Baseball doesn't sweat whether the Pirates or Royals pick up a few more paid customers or not. But take the relevancy out of the Los Angeles, Chicago and New York markets of any business -- in this case, the National League -- and that business will suffer.
The Dodgers, Cubs and Mets all fielded losing teams last year for only the fourth time in the same season since the Mets debuted in 1962. The only other such seasons occurred in 1964, 1979 and 1992. None of the three have winning records again this year, even with Chicago, New York and Los Angeles ranking 2-3-6 in league payrolls.
Through May 1, the Dodgers alone accounted for 63 percent of the decline in MLB attendance. They are down 95,843 fans through 15 dates, or 14.5 percent. One scout said before the Dodgers hired Los Angeles police to address security issues, Dodger Stadium was "the most dangerous ballpark in baseball -- 30th out of 30."
According to baseball sources, Selig seized operational control from owner Frank McCourt for issues that have been "ongoing" and harm franchise value, including the ballpark security problem and accrued debt. Baseball is concerned that McCourt's plan to take payments from future television revenues will leave the next owner without proper operational funds. McCourt appears positioned for a protracted fight with Selig, which leaves the franchise, which hasn't played a World Series game in 22 years, which has none of the 20 most popular players in the game according to 2010 jersey sales, in a state of uncertainty.
Think about the change in how movies have been "consumed." A long time ago you saw a movie in a theatre and then it was gone. Attendance in the theatre was mandatory if you wanted to see what literally was a film. Over time, you could also see the movie on television (when a broadcast station decided you could watch it), then you could rent or own your own copy on tape and then on disc and now you can watch it on a computer, phone or portable device whenever you want without ever actually having a physical copy of the movie. Theatre attendance remains important, but it is down because it is only part of multiple ways of consuming the product.
Technology has brought the same diversity of choice to professional sports. Baseball is consumed in so many different ways that hardly existed, if at all, in its pre-strike popularity: fantasy leagues, web apps, satellite radio, web sites and a plethora of television viewing options on fantastic-looking displays. Attendance remains a vital revenue stream and measure of interest, but now it is part of a much more diverse picture of how baseball is consumed.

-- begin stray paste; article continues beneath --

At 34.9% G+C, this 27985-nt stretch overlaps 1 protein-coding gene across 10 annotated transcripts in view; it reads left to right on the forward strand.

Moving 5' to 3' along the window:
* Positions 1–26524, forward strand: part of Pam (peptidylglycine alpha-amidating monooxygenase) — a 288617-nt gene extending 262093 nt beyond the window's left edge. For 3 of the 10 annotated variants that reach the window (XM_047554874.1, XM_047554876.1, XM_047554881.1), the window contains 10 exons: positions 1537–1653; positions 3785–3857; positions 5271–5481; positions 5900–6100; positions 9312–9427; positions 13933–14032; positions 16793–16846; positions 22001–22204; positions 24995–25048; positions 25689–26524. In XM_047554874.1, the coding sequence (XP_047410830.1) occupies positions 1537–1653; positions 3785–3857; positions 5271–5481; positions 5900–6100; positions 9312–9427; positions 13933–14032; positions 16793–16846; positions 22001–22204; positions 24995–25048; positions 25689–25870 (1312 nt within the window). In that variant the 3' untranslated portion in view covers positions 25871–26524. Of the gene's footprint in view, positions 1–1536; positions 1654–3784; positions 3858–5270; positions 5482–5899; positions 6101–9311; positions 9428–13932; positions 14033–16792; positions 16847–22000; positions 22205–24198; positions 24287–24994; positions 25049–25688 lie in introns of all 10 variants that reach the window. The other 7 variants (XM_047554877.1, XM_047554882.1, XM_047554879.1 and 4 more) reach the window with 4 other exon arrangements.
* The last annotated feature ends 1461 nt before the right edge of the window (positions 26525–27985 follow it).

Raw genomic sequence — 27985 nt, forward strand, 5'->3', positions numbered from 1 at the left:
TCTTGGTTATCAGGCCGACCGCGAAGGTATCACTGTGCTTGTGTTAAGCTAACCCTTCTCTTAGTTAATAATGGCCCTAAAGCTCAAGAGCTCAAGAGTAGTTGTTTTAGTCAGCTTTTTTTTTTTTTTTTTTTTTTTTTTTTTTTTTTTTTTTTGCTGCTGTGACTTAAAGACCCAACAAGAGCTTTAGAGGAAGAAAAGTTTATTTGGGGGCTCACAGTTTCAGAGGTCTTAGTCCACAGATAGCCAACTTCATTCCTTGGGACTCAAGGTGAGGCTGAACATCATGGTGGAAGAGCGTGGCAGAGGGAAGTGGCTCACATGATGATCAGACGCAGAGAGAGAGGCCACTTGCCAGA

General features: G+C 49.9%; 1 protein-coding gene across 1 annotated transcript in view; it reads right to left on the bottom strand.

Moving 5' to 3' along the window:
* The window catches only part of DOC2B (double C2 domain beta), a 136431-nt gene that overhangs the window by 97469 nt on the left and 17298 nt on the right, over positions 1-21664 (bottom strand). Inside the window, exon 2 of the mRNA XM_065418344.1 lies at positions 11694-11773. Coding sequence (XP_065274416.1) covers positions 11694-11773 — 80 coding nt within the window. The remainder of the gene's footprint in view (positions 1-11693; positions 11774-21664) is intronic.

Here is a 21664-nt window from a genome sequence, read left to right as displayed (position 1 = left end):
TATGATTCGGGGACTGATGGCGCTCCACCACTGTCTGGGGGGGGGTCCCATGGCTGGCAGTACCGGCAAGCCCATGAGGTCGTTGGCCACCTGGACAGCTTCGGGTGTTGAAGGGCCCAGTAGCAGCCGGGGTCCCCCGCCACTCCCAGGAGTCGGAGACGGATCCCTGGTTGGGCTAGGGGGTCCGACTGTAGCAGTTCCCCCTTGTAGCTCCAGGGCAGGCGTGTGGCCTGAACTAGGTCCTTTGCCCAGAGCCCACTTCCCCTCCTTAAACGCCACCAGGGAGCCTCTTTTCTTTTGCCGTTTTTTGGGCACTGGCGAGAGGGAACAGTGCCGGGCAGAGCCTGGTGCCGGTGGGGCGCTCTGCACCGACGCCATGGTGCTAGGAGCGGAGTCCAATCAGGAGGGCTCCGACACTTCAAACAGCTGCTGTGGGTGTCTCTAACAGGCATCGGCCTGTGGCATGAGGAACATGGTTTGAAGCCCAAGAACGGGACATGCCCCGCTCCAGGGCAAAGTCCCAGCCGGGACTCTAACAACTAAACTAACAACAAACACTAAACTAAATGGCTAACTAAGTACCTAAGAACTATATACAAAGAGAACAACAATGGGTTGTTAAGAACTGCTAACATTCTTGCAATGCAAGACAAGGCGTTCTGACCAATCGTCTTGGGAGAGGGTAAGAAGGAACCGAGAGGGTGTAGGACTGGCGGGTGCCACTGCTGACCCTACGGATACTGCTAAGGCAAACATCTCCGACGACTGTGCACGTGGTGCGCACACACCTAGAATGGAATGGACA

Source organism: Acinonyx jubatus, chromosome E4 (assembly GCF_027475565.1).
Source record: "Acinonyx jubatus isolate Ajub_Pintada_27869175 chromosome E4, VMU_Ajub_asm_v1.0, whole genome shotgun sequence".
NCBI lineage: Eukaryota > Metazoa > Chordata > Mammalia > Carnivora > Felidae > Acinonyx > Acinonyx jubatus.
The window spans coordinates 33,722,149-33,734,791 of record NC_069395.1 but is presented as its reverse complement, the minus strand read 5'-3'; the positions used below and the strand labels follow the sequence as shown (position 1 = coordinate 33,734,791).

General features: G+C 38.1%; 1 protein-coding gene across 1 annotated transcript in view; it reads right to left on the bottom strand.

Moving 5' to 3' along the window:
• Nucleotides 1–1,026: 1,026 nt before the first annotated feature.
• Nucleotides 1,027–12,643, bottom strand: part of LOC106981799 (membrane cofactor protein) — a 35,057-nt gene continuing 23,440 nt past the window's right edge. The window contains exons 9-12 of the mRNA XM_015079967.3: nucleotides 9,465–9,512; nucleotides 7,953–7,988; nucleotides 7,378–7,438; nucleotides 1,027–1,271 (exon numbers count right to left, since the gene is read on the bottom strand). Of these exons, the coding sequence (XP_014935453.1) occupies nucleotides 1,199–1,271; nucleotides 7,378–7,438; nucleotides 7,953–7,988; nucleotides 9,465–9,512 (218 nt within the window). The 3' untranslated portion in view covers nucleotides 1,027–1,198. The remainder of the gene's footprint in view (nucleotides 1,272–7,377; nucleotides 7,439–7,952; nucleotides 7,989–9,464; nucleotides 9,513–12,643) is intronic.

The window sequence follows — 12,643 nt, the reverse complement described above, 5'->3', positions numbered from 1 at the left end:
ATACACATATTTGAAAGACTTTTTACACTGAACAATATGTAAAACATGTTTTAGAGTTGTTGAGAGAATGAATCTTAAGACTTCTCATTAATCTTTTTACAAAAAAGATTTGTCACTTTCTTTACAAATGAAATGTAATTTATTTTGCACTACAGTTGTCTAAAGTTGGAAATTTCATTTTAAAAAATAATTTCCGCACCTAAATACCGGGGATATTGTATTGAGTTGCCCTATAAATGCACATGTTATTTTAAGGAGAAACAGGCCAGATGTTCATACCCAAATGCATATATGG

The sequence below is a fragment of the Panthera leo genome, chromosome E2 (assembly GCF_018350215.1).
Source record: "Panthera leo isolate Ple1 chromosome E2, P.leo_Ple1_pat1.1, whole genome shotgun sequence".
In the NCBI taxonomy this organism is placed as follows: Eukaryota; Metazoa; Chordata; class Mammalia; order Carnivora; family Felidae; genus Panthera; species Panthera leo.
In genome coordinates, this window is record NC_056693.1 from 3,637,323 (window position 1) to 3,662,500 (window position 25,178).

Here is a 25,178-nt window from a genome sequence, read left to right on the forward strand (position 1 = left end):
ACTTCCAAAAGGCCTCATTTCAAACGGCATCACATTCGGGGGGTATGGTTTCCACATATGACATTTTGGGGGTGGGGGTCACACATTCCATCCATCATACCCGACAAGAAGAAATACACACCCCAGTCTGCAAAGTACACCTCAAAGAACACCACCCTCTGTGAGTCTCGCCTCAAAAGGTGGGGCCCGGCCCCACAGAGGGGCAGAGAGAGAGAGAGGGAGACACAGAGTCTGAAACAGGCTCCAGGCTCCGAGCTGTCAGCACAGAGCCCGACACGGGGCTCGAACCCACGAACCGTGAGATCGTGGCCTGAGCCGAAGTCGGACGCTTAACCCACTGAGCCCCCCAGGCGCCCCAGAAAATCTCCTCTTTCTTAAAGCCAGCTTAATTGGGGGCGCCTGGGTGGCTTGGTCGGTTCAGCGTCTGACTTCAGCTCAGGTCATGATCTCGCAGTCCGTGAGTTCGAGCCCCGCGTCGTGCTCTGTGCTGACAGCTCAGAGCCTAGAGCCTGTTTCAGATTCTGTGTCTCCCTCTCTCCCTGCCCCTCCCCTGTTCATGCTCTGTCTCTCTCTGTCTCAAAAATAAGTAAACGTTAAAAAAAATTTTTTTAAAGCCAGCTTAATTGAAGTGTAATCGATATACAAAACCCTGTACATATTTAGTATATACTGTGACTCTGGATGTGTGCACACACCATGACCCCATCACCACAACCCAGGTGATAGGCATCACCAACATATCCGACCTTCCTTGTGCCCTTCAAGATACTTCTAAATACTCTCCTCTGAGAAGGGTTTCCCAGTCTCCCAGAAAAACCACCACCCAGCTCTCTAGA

The National Pastime is not a quaint operation. Last year the Milwaukee Brewers lost 85 games in one of the smallest major league markets, and yet they drew more fans to Miller Park than the Yankees did to Yankee Stadium for any of Joe DiMaggio's 13 years with the team. DiMaggio played only 176 night games in his career, played only 242 games out of the Eastern time zone (all of those in Chicago or St. Louis) and only once, in his final season, appeared in a World Series that was carried on live national television. And those were the golden days?
The scale of Major League Baseball is remarkable when compared to its history and to other sports today. MLB draws more than 73 million people to 2,430 regular season games -- that's 13 million more people than watch NFL, NBA and NHL games combined, even with those sports getting 286 more gates.
Baseball is not without its challenges when it comes to attendance, but its main one is the same one facing every sport, not to mention Hollywood: How do you keep the in-person experience special in the face of connectivity options that were intended to be complementary but grow to become competition? If DVRs and large, high-def flat screens and whiz-bang camerawork made the couch more attractive than 50-yard line seats, what more erosion will come from 3D TV refinement and other advancements?
Adding two playoff teams is one way for baseball to address attendance. Clubs like nothing better than getting ticket money up front, and what helps drive season ticket sales is the opportunity to get premium postseason tickets. The greater the possibility of those big games, the more incentive there is for people to buy season tickets.
Still, in a world where people increasingly are entertained virtually through connectivity, baseball must rethink the ballpark experience -- to make sure it carries a premium value above consuming baseball in your living room. It's an issue that says more about technology and delivery than it does the product, so hold off on the wailing about baseball being too slow, too expensive, etc.
"I have optimism," Selig said about baseball attendance this year. "It just doesn't happen overnight. The weather has been brutal. We'll watch the trends. But we'll be up."